Leucanthemum x superbum D.H. Kent
(syns Chrysanthemum maximum hort., Chrysanthemum x superbum Bergmans ex J.W. Ingram)
Shasta Daisy, Marguerite d'Été

This taxon is of hybrid origin, Kent (1990) describing its parentage as Leucanthemum lacustre Samp. x Leucanthemum maximum DC. According to another source, the plant is tetrahybrid derived from {{Leucanthemum vulgare Lam. x Leucanthemum maximum DC.} x Leucanthemum lacustre Samp.} x Nipponanthemum nipponicum Kitam. A number of named cultivars are grown commercially for the horticultural trade. The Shasta daisy has been confused with the daisy- or max-chrysanthemum, Leucanthemum maximum DC. (syn. Chrysanthemum maximum Ramond) in the dermatological literature.

Shelmire (1940), Gottron & Schonfeld (1959), and Rook (1960) referred to dermatitis from Chrysanthemum maximum. Two from 13 patients with "Australian bush dermatitis" showed positive patch test reactions to Shasta daisy (Burry et al. 1973). Burry (1979) later reported a positive patch test reaction to Shasta daisy in a patient who had "fleabane dermatitis" (see Conyza bonariensis Cronq.).



Leucanthemum vulgare Lam.
(syns Tanacetum leucanthemum Schulz-Bip., Chrysanthemum leucanthemum L.)
Marguerite, Ox-Eye Daisy

This is an extremely variable species or species complex which has been divided up into a large number of sub-specific taxa.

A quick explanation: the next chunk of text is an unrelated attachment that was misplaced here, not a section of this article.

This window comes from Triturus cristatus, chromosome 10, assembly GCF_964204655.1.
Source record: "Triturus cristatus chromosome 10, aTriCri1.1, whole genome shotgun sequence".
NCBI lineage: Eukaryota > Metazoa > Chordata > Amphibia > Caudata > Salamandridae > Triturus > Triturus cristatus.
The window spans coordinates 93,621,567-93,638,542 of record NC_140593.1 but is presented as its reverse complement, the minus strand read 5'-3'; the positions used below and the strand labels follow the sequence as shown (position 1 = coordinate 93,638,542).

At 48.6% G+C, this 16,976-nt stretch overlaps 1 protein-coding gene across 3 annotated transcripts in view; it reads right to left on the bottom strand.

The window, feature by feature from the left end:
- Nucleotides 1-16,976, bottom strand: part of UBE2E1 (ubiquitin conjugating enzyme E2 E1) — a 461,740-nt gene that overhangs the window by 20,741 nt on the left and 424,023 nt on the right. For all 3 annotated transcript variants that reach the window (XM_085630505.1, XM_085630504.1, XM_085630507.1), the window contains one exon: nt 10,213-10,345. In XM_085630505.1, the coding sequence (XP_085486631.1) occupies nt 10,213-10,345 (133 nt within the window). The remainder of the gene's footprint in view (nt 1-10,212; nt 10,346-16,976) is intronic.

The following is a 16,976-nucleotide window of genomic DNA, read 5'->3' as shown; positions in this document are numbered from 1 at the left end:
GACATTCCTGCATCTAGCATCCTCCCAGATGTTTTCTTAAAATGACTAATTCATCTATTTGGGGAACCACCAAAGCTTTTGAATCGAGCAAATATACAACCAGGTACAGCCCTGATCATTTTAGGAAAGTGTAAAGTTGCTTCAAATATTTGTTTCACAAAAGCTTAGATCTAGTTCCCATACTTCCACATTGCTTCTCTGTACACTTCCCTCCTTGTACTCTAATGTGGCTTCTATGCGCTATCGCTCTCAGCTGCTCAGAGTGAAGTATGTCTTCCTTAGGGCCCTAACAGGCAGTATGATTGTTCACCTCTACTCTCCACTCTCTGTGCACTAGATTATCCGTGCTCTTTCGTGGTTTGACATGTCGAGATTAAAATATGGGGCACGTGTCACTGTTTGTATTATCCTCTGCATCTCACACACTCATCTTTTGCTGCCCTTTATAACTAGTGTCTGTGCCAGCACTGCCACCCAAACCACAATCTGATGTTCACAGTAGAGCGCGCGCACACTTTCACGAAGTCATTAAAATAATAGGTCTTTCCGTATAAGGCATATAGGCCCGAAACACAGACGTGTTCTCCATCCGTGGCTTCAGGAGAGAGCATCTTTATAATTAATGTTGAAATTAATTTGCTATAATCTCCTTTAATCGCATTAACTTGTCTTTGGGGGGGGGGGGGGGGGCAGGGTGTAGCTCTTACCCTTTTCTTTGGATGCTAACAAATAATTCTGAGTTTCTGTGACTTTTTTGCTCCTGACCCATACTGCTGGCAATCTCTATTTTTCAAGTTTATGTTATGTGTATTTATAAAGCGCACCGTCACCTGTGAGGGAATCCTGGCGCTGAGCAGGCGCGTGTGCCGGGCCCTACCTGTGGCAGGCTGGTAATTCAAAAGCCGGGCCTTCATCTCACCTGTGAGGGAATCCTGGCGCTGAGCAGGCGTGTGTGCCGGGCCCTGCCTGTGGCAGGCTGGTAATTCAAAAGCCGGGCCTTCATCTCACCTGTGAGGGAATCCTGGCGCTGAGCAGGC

Dermatitis from this species was reported by Howe (1887), White (1887), Kren (1925), Oppenheim (1931), Bonnevie (1939), Ellerbroek (1952), Mackoff & Dahl (1951), Scarzella (1958), and Hjorth (1965).

Hausen (1981b) described a 40 year old female florist who was apparently sensitised to sesquiterpene lactones by contact with Tanacetum parthenium Schulz-Bip. She also reacted positively to patch tests with Chrysanthemum leucanthemum. An almost identical case of a 63 year old hobby gardener was reported by Hausen & Osmundsen (1983).

Cross-sensitivity reactions between this species and liverworts of the genus Frullania Raddi (fam. Jubulaceae) may also be observed (Fernandez de Corres & Corrales Torres 1978, Hausen & Osmundsen 1983).



Leucophyta brownii Cass.
(syn. Calocephalus brownii F. Muell.)
Cushion Bush, Snow Bush

[Information available but not yet included in database]




Richard J. Schmidt [Valid HTML 4.01!]